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Virginia special prosecutor to examine GOP election scheme

Scott Taylor (R-Va.) this week called the controversy over his campaign's election scheme a "nothing burger." A newly appointed special prosecutor may disagree.
Virginia Voters
Virginia residents wait in line in the pre-dawn hours to vote in the 2012 U.S. presidential election at Nottoway Park in Vienna, Va., on Nov. 6, 2012.

We talked yesterday about Rep. Scott Taylor's (R) clumsy election scheme in Virginia. What we didn't know was that the matter would soon be the subject of an investigation. The Washington Post  reported overnight:

A special prosecutor was appointed Tuesday to investigate claims that aides to Rep. Scott W. Taylor (R-Va.) illegally forged signatures to help an independent candidate get on the ballot, hoping to give their boss an edge over his Democratic challenger in the midterm elections. [...]A judge granted a request from Virginia Beach Commonwealth's Attorney Colin D. Stolle (R) to appoint the commonwealth's attorney for Roanoke, Donald R. Caldwell, to the case.

If you're just joining us, let's recap what the story is all about.

In 2016, Scott Taylor easily won his first congressional campaign, dispatching Democrat Shaun Brown (D) by nearly 23 points in Virginia's 2nd congressional district. Brown seemed eager for a 2018 rematch, but she was indicted on fraud charges, among other alleged misdeeds, and Brown and Democrats soon parted ways. She nevertheless said she intended to run for Congress again, this time as an independent.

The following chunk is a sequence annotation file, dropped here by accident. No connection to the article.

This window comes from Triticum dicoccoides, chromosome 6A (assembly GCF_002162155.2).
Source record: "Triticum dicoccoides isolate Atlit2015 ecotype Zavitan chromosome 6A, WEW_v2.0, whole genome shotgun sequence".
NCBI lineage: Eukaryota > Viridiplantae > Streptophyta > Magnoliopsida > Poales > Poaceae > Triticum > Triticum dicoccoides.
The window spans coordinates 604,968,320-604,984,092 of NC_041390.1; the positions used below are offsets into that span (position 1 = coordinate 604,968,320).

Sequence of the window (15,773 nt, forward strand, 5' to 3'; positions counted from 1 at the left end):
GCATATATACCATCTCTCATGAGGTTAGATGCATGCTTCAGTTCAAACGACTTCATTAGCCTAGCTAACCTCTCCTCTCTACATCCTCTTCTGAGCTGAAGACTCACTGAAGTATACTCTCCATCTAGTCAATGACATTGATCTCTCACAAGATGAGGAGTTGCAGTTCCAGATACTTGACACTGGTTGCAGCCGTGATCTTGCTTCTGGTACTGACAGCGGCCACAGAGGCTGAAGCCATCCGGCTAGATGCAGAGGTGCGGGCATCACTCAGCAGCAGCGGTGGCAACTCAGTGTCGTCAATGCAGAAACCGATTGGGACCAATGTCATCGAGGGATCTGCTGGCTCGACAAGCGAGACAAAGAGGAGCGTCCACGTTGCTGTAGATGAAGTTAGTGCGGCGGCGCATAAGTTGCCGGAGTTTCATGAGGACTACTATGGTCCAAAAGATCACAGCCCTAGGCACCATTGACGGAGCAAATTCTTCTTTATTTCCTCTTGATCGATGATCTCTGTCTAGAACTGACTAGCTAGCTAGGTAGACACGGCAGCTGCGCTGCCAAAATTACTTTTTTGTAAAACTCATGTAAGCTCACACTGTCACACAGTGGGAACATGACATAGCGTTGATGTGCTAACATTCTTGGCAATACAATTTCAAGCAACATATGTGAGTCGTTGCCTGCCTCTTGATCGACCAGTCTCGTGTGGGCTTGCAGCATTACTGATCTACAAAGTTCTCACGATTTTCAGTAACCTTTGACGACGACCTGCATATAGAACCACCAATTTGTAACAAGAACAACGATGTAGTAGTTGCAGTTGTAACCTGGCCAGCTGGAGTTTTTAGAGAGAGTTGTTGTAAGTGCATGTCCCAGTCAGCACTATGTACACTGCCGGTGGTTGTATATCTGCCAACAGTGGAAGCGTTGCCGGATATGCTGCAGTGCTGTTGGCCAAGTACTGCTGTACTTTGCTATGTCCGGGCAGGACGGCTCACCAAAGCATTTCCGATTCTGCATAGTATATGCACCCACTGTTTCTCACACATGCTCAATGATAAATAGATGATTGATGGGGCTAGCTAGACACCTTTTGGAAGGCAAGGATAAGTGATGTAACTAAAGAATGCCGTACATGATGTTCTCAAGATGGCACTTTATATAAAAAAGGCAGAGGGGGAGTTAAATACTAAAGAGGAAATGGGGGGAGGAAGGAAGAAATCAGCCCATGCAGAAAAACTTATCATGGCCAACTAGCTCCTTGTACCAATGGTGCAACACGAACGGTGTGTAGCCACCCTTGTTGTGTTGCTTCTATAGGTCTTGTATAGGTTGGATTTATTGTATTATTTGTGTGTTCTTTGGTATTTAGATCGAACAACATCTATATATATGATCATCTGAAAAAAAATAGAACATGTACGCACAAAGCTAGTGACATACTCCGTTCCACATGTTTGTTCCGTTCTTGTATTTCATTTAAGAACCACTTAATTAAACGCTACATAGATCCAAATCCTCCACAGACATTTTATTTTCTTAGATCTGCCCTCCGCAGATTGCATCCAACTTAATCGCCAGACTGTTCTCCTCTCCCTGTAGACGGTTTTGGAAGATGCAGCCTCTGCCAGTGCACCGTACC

And that's where the story took a turn. Several members of Taylor's campaign team decided to collect petition signatures for Brown -- the congressman's former opponent -- in order to help her get on the 2018 ballot. The point of the scheme wasn't subtle: Brown could help siphon support away from Taylor's Democratic opponent, Elaine Luria, making it easier for the Republican to win.

At face value, this may seem like little more than electoral mischief. But it's not that simple -- because members of Taylor's team didn't just collect petition signatures for Brown, they're also accused of forging petition signatures for Brown, and that's illegal.

Indeed, as the Newport News' Daily Press  reported today, the number of allegedly forged signatures keeps going up.

For his part, the GOP congressman concedes he was aware of his staffers' efforts to help get Brown onto the ballot, but Taylor also says he didn't oversee the scheme and didn't know about the alleged forgeries.

Earlier this week, the Republican congressman also called the whole story a "nothing burger." We'll soon see whether a special prosecutor agrees.

Postscript: For the record, Taylor, even now, insists that Brown should be on the ballot. Under the circumstances, that takes some chutzpah, but apparently the GOP lawmaker is concerned about his re-election prospects.